Ever since Windows 95, a common theme that unites items within Windows is the aspect called properties. Properties are pervasive throughout Windows 9x, NT 4, 2000, XP, Vista, and now Windows 7. The Properties dialog boxes provide a means of making changes to the behavior, appearance, security level, ownership, and other aspects of objects throughout the OS. Object properties apply to everything from individual files to folders, printers, peripherals, screen appearance, the computer itself, or a network or workgroup. All these items have a Properties dialog box that enables you to easily change various settings. For example, you might want to alter whether a printer is the default printer or whether a folder on your hard disk is shared for use by co-workers on the LAN.
Properties dialog boxes are very useful and often serve as shortcuts for modifying settings that otherwise would take you into the Control Panel or through some other circuitous route. With some document files (for example, Word files), you can examine many settings that apply to the file, such as the creation date, author, editing history, and so forth.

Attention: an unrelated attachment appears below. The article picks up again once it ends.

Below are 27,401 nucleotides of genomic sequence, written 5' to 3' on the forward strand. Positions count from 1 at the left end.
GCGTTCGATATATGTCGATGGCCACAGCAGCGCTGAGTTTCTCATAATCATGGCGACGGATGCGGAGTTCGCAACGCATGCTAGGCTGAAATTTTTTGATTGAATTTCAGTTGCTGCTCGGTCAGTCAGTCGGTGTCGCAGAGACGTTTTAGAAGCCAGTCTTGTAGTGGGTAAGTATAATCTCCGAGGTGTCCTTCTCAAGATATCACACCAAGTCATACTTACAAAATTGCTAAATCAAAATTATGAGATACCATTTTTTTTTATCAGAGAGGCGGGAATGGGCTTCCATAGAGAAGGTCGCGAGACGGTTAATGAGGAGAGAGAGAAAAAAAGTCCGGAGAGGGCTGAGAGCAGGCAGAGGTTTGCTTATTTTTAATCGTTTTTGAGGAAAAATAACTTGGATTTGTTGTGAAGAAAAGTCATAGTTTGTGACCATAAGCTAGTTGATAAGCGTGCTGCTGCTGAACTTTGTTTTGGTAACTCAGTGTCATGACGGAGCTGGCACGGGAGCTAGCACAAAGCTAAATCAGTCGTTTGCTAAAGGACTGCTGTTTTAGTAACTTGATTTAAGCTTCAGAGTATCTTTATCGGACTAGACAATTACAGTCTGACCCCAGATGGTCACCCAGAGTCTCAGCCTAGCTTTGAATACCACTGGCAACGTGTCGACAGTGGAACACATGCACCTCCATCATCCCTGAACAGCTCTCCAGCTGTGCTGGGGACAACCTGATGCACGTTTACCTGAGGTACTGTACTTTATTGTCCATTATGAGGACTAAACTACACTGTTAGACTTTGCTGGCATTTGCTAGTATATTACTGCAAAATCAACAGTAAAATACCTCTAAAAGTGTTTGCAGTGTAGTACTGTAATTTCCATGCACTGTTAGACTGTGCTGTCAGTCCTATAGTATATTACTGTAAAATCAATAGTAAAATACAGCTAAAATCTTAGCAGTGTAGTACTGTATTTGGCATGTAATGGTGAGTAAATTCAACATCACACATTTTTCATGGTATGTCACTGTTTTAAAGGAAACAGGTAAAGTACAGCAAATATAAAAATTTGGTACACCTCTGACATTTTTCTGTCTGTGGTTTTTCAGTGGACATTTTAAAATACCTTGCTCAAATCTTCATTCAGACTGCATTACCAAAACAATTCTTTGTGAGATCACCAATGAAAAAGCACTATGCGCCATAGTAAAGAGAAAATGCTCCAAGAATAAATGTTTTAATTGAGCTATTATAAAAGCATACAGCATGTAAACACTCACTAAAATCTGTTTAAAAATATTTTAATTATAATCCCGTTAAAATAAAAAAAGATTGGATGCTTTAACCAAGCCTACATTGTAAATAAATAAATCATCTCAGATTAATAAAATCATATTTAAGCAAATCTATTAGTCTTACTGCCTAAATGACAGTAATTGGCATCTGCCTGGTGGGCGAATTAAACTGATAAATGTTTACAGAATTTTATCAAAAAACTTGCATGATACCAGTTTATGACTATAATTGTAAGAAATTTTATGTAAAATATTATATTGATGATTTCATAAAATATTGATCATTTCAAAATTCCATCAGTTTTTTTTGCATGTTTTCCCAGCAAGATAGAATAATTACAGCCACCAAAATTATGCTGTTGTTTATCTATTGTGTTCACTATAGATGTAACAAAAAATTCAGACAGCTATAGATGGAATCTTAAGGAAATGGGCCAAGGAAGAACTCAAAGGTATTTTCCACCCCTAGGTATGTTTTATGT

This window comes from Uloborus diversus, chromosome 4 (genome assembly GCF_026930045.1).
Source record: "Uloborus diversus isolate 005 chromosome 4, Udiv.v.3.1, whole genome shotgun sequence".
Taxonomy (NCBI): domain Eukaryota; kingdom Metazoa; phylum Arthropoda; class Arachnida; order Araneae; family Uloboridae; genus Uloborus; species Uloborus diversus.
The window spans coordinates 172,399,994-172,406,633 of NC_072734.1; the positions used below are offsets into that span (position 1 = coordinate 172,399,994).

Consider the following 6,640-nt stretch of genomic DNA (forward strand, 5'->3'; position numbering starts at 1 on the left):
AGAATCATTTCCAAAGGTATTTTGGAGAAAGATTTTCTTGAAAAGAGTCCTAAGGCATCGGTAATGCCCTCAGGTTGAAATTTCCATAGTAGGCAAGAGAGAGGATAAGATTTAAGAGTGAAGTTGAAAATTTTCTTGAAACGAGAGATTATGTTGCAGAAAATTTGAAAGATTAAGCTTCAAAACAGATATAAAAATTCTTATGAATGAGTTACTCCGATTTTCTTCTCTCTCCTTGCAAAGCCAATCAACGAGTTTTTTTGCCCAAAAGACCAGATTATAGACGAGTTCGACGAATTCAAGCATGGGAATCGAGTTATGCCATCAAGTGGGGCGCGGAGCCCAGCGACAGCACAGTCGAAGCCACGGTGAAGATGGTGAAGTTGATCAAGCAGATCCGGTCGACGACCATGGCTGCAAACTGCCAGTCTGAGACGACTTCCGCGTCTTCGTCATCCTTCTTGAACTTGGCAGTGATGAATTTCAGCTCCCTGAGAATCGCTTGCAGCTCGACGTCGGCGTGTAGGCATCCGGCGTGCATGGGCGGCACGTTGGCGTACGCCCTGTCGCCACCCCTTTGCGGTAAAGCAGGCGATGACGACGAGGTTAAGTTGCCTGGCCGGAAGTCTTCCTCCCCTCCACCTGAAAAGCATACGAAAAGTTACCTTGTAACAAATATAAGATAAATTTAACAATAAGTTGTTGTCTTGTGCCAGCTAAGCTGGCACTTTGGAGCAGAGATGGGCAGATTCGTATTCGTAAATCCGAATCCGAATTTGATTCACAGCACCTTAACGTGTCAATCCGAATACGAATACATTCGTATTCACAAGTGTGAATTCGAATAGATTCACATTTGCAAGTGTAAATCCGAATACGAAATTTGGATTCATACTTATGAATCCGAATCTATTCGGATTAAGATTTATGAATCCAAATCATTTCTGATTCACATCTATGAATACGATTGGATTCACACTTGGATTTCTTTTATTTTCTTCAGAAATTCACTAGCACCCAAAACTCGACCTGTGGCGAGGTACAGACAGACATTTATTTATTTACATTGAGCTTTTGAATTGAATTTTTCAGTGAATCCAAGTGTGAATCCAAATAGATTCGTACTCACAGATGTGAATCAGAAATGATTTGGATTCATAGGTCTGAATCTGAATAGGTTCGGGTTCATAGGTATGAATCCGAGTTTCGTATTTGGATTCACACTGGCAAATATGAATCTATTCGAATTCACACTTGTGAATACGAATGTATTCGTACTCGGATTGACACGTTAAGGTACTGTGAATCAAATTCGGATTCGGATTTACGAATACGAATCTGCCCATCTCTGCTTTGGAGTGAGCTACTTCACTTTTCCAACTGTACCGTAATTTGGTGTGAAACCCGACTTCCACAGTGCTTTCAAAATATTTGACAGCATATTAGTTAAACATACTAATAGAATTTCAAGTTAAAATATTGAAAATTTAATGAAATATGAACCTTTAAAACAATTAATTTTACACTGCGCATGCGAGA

Here are some typical uses of right-click context menus:
• Sharing a folder on the network
• Changing the name of your hard disk and checking its free space
• Changing a program’s icon
• Creating a new folder
• Setting the desktop’s colors, background, screen saver, and so on
• Adjusting the date and time of the clock quickly
• Closing an application
• Displaying a font’s technical details
• Renaming an object
As an example of the right-click, simply get to an empty place on the desktop and right-click on it. Right by the cursor, you’ll see a menu. Notice that you can slide your cursor up and down the menu to make choices. Choose Personalize down at the bottom of the list. You’ll see the Personalization settings for your desktop (as well as general video display, screen saver, and other related items). By the way, many menus (Start, menu bar, pop-up, and so on) have commands with a small arrow to one side. If you highlight one of these commands, a submenu flies out—hence, the term flyout menu.
If you want to use Windows most efficiently, make a habit of right-clicking on objects to see what pops up. You might be surprised to see how much time you save with the resulting shortcuts.
Source of Information : QUE Microsoft Windows in Depth (09-2009)
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